Academic Health Center scientists, physicians, and research centers have attracted $46 million in stimulus grants since the U.S. Recovery Act was approved in February 2009. This funding will accelerate their research to advance science and improve health.
The funding also will create jobs. According to the National Institutes of Health, $1 of research funding multiplies to more than $2 in the economy—through purchasing supplies, hiring staff, and other research expenses.
Stimulus grants distributed by the National Institutes of Health target projects promising results within two years as well as provide support for ongoing research.
Faculty have been awarded stimulus grants in the following areas:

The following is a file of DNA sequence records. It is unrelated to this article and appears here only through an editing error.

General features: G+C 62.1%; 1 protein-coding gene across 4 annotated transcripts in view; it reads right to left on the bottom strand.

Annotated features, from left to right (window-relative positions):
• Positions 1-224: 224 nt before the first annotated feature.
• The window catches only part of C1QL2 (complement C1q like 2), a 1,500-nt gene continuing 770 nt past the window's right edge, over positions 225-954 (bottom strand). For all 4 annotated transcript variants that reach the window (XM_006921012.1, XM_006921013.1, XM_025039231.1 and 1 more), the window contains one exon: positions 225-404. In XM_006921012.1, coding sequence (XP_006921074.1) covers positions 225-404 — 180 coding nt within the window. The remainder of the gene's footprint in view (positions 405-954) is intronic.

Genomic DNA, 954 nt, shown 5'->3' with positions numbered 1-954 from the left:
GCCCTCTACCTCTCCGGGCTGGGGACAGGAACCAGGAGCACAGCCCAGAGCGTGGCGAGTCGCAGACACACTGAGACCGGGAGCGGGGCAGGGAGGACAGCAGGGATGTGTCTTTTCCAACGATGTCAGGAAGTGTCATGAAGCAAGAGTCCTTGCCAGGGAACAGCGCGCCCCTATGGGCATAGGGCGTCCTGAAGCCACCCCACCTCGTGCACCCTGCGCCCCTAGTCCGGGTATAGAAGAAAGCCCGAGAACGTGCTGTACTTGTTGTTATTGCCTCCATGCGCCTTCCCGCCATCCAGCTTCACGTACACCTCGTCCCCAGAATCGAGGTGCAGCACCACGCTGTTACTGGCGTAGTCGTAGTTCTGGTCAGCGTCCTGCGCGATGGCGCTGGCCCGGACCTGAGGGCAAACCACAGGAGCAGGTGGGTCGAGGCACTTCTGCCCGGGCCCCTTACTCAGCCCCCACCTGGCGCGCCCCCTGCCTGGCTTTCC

- Infectious disease and immunology
- Brain science
- Other research
- Infrastructure and equipment
A way to block bone cancer pain
Cancer researcher Alvin J. Beitz was awarded funding to supplement to a federal grant he received to study how bone cancer pain could be blocked at the cellular level. Preliminary research has found that bone cancer pain seems to decrease when two specific proteins that are secreted by bone tumors are absent. Beitz and his collaborators will study in mice how to deactivate these proteins so that pain can be reduced.
This will provide important data that could lead to the development of new drugs to prevent or to reduce the pain of bone cancer. Beitz will use the stimulus funding to replace obsolete laboratory equipment, and to purchase new equipment essential for the success of this research.
Read about more cancer research supported by stimulus grants.